That’s Jurassic ParQ with a Q. As in Q: The Winged Serpent


Interspersed between the myriad of slasher movies I watched on cable in the 80s were the occasional alien b-movies like Strange Invaders and Invaders from Mars, as well as creature features like C.H.U.D. and Q: The Winged Serpent. Rewatching this awesome 1982 film about a prehistoric winged reptile that terrorizes New York City, I discovered the horror part takes a backseat to a sacrificial ritual murder mystery that I paid as little attention to this time as I did the first time I saw it almost 3 decade ago. As in, I thought, “Mmmm. Shirtless guy.”

q sacrifice

For starters, Q: The Winged Serpent opens with some of the best creature feature horror music ever, accompanied by amazing aerial shots of New York City that rival those at the beginning of West Side Story. In fact, they are what made this movie so memorable back in the 80s—the flying Q.P.O.V. as he comes swooping towards the roofs of buildings to grab everything from sunbathing women to construction workers hunting for their stolen lunches (turns out it isn’t the lunches that Q wants for lunch so he’s definitely not the lunch thief).

q moriority

On top of that, we get Michael Moriarity in one of his usual 80s horror weirdo performances. He rox. This time around, he’s this crazy small time criminal running from the law who discovers Q’s nest and a huge egg at the top of a skyscraper—and decides it’s a great way to dispose of some of the baddies who are after him.

Meanwhile, David Carradine is a detective investigating a rash of gruesome murders in the city, including heart removal and skinning (with some seriously gore-iffic special effects of the skinnings). His sidekick is some dude I immediately recognized as some sort of sports figure. If you’re into that stuff, his name is Ron Cey. If you’re just into sports butts and obscene packages, here’s Ron showing it all off. Batter up!

Q ron cey

After 3 deaths by Q in the very beginning of the movie (basically 3 bodies in 3 minutes), this movie shows some huge monster promise—you even get a quick glimpse of Q as we watch a naked woman get snatched. The only private part we actually see is her boobs.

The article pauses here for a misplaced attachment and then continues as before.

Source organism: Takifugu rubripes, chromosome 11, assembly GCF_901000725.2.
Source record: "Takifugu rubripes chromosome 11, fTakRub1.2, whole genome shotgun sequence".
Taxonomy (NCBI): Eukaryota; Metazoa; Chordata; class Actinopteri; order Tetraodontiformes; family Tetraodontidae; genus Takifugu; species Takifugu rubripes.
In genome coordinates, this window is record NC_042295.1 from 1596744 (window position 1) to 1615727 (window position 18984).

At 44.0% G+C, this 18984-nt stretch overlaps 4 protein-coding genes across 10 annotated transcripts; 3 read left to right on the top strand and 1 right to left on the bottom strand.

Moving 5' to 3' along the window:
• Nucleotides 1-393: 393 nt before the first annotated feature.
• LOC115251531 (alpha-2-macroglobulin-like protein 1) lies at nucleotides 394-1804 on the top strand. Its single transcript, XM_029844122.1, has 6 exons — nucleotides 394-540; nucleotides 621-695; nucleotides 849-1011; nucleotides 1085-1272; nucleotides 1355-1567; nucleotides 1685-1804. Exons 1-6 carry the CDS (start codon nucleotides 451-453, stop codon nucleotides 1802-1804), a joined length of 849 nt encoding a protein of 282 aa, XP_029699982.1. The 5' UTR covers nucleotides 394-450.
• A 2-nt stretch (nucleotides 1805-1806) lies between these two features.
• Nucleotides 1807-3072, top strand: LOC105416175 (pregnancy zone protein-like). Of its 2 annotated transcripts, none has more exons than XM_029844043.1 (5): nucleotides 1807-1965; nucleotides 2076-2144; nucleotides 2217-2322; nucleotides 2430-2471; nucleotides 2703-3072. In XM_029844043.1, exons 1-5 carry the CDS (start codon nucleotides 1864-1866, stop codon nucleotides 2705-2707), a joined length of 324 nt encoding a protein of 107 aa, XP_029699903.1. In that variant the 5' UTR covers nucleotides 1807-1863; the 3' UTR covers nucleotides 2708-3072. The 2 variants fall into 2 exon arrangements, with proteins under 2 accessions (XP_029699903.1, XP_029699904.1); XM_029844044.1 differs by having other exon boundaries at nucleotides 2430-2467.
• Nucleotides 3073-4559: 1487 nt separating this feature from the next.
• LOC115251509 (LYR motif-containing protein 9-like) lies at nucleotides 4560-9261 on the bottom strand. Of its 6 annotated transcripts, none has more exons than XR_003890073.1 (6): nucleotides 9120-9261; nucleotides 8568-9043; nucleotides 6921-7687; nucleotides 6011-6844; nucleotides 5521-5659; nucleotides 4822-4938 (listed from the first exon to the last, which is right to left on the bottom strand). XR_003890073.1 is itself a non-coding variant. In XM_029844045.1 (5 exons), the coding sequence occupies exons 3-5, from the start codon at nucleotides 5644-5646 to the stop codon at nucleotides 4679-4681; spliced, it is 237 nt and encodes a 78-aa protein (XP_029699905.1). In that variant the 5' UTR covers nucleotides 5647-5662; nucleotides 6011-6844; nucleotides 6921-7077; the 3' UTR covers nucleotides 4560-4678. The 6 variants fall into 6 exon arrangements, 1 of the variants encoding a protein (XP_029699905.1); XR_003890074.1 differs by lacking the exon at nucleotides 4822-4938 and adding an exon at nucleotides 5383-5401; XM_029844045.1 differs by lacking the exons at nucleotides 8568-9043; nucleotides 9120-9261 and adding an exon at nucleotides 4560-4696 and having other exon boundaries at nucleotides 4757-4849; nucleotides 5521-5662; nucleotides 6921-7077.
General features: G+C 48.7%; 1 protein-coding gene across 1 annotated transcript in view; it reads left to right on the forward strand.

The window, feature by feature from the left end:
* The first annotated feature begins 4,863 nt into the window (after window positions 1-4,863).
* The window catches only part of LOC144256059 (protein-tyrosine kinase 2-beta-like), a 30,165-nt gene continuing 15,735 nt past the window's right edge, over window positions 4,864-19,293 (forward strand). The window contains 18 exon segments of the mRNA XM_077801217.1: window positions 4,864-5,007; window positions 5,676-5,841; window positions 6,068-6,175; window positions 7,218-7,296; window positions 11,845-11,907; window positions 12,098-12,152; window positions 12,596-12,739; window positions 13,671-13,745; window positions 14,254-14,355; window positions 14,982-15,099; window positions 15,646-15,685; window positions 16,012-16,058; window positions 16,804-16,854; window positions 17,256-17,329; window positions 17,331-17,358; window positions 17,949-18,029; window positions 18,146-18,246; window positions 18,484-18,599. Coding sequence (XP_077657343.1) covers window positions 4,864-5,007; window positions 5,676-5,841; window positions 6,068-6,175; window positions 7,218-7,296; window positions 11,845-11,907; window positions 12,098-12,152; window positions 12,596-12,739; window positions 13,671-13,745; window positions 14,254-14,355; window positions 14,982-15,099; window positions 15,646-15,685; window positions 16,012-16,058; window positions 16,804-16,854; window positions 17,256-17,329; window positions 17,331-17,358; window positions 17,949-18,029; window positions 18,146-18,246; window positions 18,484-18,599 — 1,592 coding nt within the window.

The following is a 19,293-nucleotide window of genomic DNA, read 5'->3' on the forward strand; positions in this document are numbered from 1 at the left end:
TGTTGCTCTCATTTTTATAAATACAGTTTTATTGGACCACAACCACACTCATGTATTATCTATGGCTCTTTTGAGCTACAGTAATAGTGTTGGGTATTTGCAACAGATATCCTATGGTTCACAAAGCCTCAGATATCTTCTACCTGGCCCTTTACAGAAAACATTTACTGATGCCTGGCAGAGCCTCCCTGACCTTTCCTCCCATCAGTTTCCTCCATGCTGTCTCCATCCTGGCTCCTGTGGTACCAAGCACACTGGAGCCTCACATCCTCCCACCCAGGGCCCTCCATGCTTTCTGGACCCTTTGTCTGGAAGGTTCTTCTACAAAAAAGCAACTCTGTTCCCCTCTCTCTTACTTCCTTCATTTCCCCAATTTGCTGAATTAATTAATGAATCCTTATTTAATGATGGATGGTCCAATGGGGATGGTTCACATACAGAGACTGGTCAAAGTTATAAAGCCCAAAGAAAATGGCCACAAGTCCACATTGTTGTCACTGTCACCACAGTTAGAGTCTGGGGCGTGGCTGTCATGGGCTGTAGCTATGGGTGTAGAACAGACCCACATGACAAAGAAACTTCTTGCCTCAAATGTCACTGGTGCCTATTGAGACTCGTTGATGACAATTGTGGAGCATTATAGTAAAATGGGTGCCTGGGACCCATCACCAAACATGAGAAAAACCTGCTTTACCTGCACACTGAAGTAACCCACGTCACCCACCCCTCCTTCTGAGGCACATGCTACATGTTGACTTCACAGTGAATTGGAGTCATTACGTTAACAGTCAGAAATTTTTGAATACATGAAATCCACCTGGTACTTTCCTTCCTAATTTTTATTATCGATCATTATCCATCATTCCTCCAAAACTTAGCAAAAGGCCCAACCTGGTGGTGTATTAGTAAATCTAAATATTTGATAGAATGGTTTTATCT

Q is classic puppet looking technology like something out of the original King Kong. Awesome. And speaking of, Q even has his final battle at the top of a building just like the great ape—only this time, the dudes shooting at him are inside the building.

Along the way, the annoying murder mystery distracts from the wonder of Q, but we do get some amazing moments, like when Q picks up a victim way up in the sky and suddenly people on the street hundreds of stories below start to feel blood splattering on them, and look up in the sky only to find the blinding sun is blocking out any actual sighting of Q.


One of the big criticisms I read about the film is how this giant Pterodactyl can be flying around the city and no one sees it. First of all, this is beautifully portrayed sleazy 80s New York City, so basically, who gives a fuck if there’s something huge flying up in the sky? There are prostitutes to be screwed and drugs to be snorted. And second, if you’re on a New York City street, you are never really looking up at the sky while in between huge towering skyscrapers—and even if you did, Q wouldn’t look much bigger than a fly considering how high up he is in the sky.

Q: The Winged Serpent is definitely one of those films you have to see to appreciate. While it might suck as a whole, it is loaded with classic horror moments, dialogue, performances, and a picture perfect snapshot of nasty New York City in the 80s.

About Daniel

I am the author of the horror anthologies CLOSET MONSTERS: ZOMBIED OUT AND TALES OF GOTHROTICA and HORNY DEVILS, and the horror novels COMBUSTION and NO PLACE FOR LITTLE ONES. I am also the founder of BOYS, BEARS & SCARES, a facebook page for gay male horror fans! Check it out and like it at
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